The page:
How Lithium Batteries Became a New Battlefield Between China and America

Murad Jandali | a year ago

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In the context of efforts to radically change the world’s reliance on clean energy, the United States, along with many countries, has begun to intensify investments directed at manufacturing electric vehicles and renewable energy sources to reduce dependence on fossil fuels.

With the countries of the world preparing for the green transition, the priority of most of them has become the manufacture of lithium-ion batteries needed to power electric vehicles, at a time when China controls that industry. Despite the United States entering the race for this vital industry, there are speculations that Chinese hegemony over it will continue for a while.

Beijing’s acquisition of the production of these powerful batteries and the important metals from which they are made (especially lithium) has recently turned into a thorny geopolitical-economic conflict issue, particularly for the United States, especially in this era in which the world is witnessing escalating tensions.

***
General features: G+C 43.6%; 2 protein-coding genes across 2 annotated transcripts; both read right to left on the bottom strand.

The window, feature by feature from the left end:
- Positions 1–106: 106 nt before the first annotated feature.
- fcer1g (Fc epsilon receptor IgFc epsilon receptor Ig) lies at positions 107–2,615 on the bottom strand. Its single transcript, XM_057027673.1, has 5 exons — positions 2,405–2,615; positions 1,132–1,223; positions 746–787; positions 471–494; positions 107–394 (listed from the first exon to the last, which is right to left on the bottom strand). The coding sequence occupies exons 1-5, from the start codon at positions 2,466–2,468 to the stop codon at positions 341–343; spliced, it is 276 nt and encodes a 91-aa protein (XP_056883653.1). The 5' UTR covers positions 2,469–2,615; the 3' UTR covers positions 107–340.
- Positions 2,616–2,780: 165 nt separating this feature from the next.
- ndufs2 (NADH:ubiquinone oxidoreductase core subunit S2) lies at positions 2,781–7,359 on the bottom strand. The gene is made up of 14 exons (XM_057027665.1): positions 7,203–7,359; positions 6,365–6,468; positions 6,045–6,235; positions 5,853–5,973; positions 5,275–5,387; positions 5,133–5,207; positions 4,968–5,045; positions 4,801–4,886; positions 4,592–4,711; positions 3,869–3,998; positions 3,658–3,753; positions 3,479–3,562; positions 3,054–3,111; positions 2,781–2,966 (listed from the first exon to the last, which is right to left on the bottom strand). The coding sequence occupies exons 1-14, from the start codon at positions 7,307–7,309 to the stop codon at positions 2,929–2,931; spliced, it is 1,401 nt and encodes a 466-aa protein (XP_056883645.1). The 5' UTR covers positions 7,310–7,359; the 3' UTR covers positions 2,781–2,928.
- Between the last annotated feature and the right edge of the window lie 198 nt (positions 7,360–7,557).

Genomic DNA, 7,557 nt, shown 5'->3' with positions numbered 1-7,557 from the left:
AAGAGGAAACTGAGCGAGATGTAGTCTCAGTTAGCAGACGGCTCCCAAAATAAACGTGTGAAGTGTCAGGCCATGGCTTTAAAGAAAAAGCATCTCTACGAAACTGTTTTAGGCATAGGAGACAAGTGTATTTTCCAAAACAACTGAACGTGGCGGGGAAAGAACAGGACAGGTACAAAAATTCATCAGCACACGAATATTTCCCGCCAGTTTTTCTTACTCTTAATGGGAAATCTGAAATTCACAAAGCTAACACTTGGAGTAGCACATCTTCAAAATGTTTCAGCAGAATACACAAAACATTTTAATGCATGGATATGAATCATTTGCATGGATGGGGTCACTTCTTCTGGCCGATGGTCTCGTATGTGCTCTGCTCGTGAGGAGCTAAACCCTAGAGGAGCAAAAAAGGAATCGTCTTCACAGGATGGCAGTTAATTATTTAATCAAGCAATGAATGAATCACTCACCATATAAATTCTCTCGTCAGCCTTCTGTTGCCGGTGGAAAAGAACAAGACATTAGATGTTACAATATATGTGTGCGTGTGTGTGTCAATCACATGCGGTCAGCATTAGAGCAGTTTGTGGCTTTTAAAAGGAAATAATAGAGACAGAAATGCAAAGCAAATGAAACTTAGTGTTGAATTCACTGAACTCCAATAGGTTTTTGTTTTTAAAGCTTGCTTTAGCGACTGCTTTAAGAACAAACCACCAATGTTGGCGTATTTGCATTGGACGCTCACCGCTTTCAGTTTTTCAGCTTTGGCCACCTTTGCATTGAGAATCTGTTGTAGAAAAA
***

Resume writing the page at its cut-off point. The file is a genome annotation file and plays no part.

This outcome worried policymakers in Washington, where rising tensions with China have fueled fears that Beijing may use its influence for geopolitical ends, as it has done before, despite President Joe Biden’s administration pumping billions of dollars into the battery industry, while BloombergNEF mining experts played down the chances of China resolving the conflict.

 

Battlefield

According to Benchmark Mineral Intelligence, which provides critical mineral advisory services to governments, China dominates the global supply chain for electric vehicle batteries, boasting 79% of the world’s lithium-ion battery manufacturing capacity, compared to only 5.5% for the United States.

The growth of electric vehicles will also account for more than 90% of lithium demand by 2030.